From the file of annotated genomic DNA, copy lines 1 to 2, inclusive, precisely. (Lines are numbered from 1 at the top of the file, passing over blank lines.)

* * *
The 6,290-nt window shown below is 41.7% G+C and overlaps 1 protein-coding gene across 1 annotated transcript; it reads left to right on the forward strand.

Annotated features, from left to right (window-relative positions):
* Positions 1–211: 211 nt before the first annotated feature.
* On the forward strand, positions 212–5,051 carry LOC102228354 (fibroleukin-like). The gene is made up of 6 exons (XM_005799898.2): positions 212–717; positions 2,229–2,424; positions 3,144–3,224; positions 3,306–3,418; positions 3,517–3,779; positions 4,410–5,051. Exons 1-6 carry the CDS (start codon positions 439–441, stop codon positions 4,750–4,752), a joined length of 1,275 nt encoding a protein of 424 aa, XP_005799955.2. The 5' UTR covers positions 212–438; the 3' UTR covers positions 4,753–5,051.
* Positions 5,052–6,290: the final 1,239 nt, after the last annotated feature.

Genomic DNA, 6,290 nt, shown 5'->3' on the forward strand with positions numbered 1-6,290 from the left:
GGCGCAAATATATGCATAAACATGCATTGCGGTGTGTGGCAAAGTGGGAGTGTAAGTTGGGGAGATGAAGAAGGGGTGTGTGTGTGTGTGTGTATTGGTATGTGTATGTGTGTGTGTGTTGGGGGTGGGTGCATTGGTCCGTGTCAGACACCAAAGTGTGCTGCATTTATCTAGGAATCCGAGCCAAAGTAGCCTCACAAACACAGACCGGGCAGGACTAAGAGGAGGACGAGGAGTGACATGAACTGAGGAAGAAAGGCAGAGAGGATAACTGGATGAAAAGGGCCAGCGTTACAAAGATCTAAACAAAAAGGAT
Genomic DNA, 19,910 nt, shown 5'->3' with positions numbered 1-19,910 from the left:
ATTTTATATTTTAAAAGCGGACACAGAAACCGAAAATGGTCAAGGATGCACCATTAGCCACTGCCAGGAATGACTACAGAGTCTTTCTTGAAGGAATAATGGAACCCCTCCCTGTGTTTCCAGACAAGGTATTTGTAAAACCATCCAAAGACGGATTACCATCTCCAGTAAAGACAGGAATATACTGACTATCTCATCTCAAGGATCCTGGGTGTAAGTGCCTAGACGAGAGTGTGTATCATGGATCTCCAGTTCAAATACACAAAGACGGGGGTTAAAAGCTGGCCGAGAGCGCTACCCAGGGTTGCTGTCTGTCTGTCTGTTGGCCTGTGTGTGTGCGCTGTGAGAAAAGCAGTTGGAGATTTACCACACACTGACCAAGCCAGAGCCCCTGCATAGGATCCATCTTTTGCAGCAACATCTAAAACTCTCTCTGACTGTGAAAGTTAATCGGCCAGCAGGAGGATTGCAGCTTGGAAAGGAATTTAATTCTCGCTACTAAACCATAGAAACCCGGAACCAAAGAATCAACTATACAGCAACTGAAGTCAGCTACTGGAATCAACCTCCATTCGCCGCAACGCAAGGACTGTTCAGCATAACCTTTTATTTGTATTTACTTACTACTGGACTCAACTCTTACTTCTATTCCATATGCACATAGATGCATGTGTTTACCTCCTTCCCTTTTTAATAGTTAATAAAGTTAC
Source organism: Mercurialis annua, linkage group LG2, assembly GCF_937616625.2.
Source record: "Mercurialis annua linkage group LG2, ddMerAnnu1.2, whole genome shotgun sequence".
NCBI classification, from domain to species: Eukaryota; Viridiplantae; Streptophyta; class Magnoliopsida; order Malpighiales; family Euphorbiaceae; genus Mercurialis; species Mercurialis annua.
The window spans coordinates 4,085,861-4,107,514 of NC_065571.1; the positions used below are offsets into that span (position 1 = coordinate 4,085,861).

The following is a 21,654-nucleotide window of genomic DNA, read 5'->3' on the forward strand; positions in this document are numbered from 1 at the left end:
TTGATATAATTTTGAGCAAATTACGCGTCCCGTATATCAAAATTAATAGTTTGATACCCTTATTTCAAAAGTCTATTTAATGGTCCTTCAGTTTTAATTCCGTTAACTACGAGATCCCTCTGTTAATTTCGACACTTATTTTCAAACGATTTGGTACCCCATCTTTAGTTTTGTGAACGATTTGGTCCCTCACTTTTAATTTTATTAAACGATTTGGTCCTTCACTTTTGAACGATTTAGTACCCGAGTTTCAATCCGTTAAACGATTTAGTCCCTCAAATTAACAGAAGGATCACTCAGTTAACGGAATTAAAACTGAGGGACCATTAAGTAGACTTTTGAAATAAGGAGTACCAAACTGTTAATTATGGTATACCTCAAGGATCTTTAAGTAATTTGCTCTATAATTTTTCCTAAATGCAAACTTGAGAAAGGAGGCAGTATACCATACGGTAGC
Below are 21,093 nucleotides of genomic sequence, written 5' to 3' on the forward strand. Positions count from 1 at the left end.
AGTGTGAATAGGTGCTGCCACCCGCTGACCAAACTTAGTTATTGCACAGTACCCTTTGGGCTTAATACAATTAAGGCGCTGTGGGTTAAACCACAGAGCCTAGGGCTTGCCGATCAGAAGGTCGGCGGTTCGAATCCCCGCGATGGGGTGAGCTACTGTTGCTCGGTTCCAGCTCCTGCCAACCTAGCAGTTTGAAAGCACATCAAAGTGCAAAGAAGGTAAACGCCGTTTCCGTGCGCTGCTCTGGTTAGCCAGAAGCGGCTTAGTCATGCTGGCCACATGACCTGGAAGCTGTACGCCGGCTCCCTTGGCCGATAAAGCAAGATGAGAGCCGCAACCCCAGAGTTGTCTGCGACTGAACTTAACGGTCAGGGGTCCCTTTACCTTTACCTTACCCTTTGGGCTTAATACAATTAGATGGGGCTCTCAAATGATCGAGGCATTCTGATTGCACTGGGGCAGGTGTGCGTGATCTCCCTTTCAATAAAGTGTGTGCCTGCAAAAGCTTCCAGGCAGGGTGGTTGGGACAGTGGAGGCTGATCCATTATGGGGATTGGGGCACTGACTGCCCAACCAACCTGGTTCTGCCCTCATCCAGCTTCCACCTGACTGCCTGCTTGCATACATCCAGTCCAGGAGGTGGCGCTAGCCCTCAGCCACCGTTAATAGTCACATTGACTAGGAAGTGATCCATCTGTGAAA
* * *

The 6,290-nt window shown below is 41.7% G+C and overlaps 1 protein-coding gene across 1 annotated transcript; it reads left to right on the forward strand.

Annotated features, from left to right (window-relative positions):